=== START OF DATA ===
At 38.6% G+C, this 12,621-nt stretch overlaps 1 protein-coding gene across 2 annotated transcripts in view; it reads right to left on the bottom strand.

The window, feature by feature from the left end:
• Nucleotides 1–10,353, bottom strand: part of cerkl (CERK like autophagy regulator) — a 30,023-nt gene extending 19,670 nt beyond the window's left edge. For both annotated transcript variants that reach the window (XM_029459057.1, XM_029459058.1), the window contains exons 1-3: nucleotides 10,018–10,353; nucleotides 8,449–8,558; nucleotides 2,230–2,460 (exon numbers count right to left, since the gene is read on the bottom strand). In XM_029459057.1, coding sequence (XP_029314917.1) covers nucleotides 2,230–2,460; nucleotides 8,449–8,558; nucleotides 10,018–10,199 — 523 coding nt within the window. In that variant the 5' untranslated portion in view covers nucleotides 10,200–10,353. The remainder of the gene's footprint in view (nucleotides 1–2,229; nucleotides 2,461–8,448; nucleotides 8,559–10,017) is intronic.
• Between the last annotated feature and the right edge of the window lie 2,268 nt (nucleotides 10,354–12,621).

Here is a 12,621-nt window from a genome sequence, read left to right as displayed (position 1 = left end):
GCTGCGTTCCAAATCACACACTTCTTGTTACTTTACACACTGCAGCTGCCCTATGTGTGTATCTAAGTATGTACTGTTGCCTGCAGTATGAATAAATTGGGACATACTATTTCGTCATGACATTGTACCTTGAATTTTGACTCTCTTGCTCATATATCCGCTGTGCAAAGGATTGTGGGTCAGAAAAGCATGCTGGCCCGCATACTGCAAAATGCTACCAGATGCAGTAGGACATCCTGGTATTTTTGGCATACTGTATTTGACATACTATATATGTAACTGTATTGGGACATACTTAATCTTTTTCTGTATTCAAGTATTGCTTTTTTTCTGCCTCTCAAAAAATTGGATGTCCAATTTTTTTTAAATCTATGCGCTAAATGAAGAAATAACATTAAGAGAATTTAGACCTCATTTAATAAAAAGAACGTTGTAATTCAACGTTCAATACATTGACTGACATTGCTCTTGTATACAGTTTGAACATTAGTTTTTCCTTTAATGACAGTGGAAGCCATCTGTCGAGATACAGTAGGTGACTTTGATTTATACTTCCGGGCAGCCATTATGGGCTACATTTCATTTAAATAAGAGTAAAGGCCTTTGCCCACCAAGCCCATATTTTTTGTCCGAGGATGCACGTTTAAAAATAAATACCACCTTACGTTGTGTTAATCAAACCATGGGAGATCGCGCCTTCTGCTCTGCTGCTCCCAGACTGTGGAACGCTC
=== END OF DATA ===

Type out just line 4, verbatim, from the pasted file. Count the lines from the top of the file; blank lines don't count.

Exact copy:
• Between the last annotated feature and the right edge of the window lie 2,268 nt (nucleotides 10,354–12,621).